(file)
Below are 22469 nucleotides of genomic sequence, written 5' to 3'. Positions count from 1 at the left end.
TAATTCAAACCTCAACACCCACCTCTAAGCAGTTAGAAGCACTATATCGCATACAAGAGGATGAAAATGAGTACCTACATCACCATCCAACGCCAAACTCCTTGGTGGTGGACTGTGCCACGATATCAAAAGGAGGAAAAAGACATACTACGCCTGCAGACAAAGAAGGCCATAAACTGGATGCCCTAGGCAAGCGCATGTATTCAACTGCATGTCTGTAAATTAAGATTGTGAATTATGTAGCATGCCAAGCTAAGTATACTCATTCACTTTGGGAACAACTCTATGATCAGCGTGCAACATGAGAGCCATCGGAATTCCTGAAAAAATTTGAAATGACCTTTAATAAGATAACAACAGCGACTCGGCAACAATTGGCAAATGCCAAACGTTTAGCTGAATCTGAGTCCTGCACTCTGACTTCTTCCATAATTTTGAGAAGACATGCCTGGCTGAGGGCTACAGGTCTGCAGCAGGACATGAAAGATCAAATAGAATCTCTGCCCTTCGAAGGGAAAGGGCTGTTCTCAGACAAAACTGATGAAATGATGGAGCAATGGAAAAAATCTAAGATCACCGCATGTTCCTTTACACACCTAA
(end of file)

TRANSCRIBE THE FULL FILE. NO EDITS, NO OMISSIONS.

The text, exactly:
Below are 22469 nucleotides of genomic sequence, written 5' to 3'. Positions count from 1 at the left end.
TAATTCAAACCTCAACACCCACCTCTAAGCAGTTAGAAGCACTATATCGCATACAAGAGGATGAAAATGAGTACCTACATCACCATCCAACGCCAAACTCCTTGGTGGTGGACTGTGCCACGATATCAAAAGGAGGAAAAAGACATACTACGCCTGCAGACAAAGAAGGCCATAAACTGGATGCCCTAGGCAAGCGCATGTATTCAACTGCATGTCTGTAAATTAAGATTGTGAATTATGTAGCATGCCAAGCTAAGTATACTCATTCACTTTGGGAACAACTCTATGATCAGCGTGCAACATGAGAGCCATCGGAATTCCTGAAAAAATTTGAAATGACCTTTAATAAGATAACAACAGCGACTCGGCAACAATTGGCAAATGCCAAACGTTTAGCTGAATCTGAGTCCTGCACTCTGACTTCTTCCATAATTTTGAGAAGACATGCCTGGCTGAGGGCTACAGGTCTGCAGCAGGACATGAAAGATCAAATAGAATCTCTGCCCTTCGAAGGGAAAGGGCTGTTCTCAGACAAAACTGATGAAATGATGGAGCAATGGAAAAAATCTAAGATCACCGCATGTTCCTTTACACACCTAA